Vladimir Vukićević

I Make Fun Stuff

First Steps for VR on the Web

There has been a lot of excitement around Virtual Reality recently, with good reason. Display devices such as the Oculus Rift and input devices such as the Leap Motion, PrioVR, Sixense Stem and many others are creating a strong ecosystem where a high-quality, consumer-level VR experience can be delivered.

The opportunity for VR on the Web is particularly exciting. The Web is a vibrant, connected universe where many different types of experiences can be created and shared. People can be productive, have fun and learn all from within their browser. It is, arguably, an early version of the Metaverse — the browser is the portal through which we access it. It’s not perfect, though, and lacks many of the “virtual” and “immersive” aspects. Given that, could we not expand the Web to include the immersive elements of a fully three-dimensional virtual universe? Is it possible for the Web to evolve to become the Metaverse that Stephenson envisioned?

Today, we want to take some of the first steps in finding an answer to this question. We are adding native support for VR devices to early experimental builds of Firefox, so that Web developers can start experimenting with adding VR interactivity to their websites and content. This is only the first of many steps that well be taking over the coming weeks and months.

The initial technical vision for VR on the Web includes:

  • Rendering Canvas (WebGL or 2D) to VR output devices
  • Rendering 3D Video to VR output devices (as directly as possible)
  • Rendering HTML (DOM+CSS) content to VR output devices – taking advantage of existing CSS features such as 3D transforms
  • Mixing WebGL-rendered 3D Content with DOM rendered 3D-transformed content in a single 3D space
  • Receiving input from orientation and position sensors, with a focus on reducing latency from input/render to final presentation

In particular, Web content should not need to be aware of the particulars of the VR output device, beyond that there is one and it has certain standard rendering characteristics (e.g. a specific projection matrix that’s needed). For example, in the case of the Oculus Rift, content should not need to apply the Rift-specific distortion rendering effect.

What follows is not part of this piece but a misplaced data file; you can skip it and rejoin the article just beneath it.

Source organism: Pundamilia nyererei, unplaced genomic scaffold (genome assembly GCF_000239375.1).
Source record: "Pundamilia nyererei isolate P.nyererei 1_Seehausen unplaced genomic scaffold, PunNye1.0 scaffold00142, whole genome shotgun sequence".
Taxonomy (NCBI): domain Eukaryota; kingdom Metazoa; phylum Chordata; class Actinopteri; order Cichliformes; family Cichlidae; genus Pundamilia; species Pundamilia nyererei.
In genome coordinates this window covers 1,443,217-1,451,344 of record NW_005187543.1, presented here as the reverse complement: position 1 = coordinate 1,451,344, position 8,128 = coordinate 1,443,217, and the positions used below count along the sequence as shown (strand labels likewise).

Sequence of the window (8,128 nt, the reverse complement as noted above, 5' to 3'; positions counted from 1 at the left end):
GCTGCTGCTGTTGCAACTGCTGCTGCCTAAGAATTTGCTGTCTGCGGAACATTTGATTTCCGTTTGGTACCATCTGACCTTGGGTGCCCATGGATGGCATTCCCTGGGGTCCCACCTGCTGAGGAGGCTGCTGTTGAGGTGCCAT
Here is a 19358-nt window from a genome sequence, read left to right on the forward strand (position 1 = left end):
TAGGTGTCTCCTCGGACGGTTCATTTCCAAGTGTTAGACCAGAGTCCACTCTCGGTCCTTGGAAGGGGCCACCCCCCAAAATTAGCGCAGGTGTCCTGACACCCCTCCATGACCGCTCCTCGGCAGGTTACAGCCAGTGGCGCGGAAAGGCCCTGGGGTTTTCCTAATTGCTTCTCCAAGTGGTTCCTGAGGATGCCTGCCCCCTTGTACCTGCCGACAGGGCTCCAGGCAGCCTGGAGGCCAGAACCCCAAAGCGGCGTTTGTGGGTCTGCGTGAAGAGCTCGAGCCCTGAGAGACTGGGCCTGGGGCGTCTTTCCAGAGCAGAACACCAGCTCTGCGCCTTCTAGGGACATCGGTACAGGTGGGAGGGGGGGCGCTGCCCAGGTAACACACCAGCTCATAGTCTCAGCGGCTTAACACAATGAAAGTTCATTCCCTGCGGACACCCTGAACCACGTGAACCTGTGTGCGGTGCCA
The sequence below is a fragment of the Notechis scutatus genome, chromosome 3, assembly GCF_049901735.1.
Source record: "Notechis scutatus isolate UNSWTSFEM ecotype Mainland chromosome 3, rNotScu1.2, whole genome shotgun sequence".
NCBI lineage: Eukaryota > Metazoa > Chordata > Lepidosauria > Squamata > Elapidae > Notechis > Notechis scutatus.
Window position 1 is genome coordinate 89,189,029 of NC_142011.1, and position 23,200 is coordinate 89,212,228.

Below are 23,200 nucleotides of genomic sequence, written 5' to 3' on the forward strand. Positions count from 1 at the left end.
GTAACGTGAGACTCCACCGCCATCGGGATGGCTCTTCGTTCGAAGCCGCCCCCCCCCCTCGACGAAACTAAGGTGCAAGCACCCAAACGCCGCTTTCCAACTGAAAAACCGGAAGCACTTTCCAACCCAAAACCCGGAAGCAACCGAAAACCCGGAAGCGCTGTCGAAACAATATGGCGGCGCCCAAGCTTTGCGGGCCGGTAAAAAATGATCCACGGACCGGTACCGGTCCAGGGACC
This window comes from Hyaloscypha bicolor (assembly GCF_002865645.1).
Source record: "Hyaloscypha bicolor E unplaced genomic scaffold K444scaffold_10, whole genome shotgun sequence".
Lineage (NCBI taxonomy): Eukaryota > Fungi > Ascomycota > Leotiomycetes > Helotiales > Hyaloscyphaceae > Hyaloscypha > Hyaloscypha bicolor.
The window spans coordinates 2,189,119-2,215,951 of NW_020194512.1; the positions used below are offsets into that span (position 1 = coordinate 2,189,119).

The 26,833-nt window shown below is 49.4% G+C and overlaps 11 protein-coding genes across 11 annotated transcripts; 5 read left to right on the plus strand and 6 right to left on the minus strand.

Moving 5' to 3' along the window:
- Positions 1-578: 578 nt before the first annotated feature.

This initial step has the seed technical functionality needed to support the first type of VR content listed above: receiving sensor input and rendering Canvas/WebGL content to VR. Over the coming weeks, I’ll be expanding the scope and support of VR in the Web platform so that all of the above will be possible. In addition, my colleague at Mozilla, Josh Carpenter, will be working at the problem from a user experience and design angle, to figure out what some best practices might be for bringing VR to Web content – and what the experience of browsing a VR Web might feel like, what creating VR Web content could be like, and what it could mean to browse the current Web using a VR interface.

If you’re interested in joining the discussion or providing feedback, please join us on the web-vr-discuss mailing list. As with all technology experimentation, I look forward to seeing what Web developers do with this functionality!

This is an early preview build of work-in-progress code. It is intended for developers looking to experiment with VR on the Web. Windows and OS X builds are available below, with Linux coming soon. Only the Oculus Rift is currently supported, though other devices will come soon (including Google’s Cardboard and similar phone harnesses!).

How to report bugs: Because this code is not yet in the upstream Mozilla repository, please report any VR-specific issues to me via GitHub issues on my gecko-dev repo. Once the code is merged into the main repository, bugs will be tracked using Bugzilla as usual. Expect bugs and crashes, which are part of the fun!